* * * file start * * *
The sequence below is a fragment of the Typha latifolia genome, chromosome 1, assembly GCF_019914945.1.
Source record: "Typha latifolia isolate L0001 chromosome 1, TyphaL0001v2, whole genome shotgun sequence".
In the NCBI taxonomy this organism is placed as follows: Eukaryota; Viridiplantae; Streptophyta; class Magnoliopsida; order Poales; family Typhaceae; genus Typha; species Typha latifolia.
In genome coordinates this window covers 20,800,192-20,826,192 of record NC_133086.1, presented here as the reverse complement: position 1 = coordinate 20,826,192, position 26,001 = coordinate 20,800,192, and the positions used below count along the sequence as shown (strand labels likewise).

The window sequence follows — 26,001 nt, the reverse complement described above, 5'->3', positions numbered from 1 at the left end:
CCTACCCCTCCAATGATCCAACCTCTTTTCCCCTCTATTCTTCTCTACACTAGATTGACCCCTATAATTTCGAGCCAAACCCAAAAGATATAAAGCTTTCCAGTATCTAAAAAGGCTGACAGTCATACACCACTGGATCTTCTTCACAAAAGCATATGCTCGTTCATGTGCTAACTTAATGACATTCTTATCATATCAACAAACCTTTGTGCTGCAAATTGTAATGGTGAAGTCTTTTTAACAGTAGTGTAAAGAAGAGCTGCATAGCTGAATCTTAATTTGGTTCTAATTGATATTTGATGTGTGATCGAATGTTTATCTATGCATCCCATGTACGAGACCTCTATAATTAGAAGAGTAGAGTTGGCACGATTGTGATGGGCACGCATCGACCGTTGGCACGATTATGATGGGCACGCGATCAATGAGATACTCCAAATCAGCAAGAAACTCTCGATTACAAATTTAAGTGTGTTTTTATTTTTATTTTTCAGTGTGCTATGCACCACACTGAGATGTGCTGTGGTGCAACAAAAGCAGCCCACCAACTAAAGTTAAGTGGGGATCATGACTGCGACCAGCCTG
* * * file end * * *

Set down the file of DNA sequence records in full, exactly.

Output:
The sequence below is a fragment of the Typha latifolia genome, chromosome 1, assembly GCF_019914945.1.
Source record: "Typha latifolia isolate L0001 chromosome 1, TyphaL0001v2, whole genome shotgun sequence".
In the NCBI taxonomy this organism is placed as follows: Eukaryota; Viridiplantae; Streptophyta; class Magnoliopsida; order Poales; family Typhaceae; genus Typha; species Typha latifolia.
In genome coordinates this window covers 20,800,192-20,826,192 of record NC_133086.1, presented here as the reverse complement: position 1 = coordinate 20,826,192, position 26,001 = coordinate 20,800,192, and the positions used below count along the sequence as shown (strand labels likewise).

The window sequence follows — 26,001 nt, the reverse complement described above, 5'->3', positions numbered from 1 at the left end:
CCTACCCCTCCAATGATCCAACCTCTTTTCCCCTCTATTCTTCTCTACACTAGATTGACCCCTATAATTTCGAGCCAAACCCAAAAGATATAAAGCTTTCCAGTATCTAAAAAGGCTGACAGTCATACACCACTGGATCTTCTTCACAAAAGCATATGCTCGTTCATGTGCTAACTTAATGACATTCTTATCATATCAACAAACCTTTGTGCTGCAAATTGTAATGGTGAAGTCTTTTTAACAGTAGTGTAAAGAAGAGCTGCATAGCTGAATCTTAATTTGGTTCTAATTGATATTTGATGTGTGATCGAATGTTTATCTATGCATCCCATGTACGAGACCTCTATAATTAGAAGAGTAGAGTTGGCACGATTGTGATGGGCACGCATCGACCGTTGGCACGATTATGATGGGCACGCGATCAATGAGATACTCCAAATCAGCAAGAAACTCTCGATTACAAATTTAAGTGTGTTTTTATTTTTATTTTTCAGTGTGCTATGCACCACACTGAGATGTGCTGTGGTGCAACAAAAGCAGCCCACCAACTAAAGTTAAGTGGGGATCATGACTGCGACCAGCCTG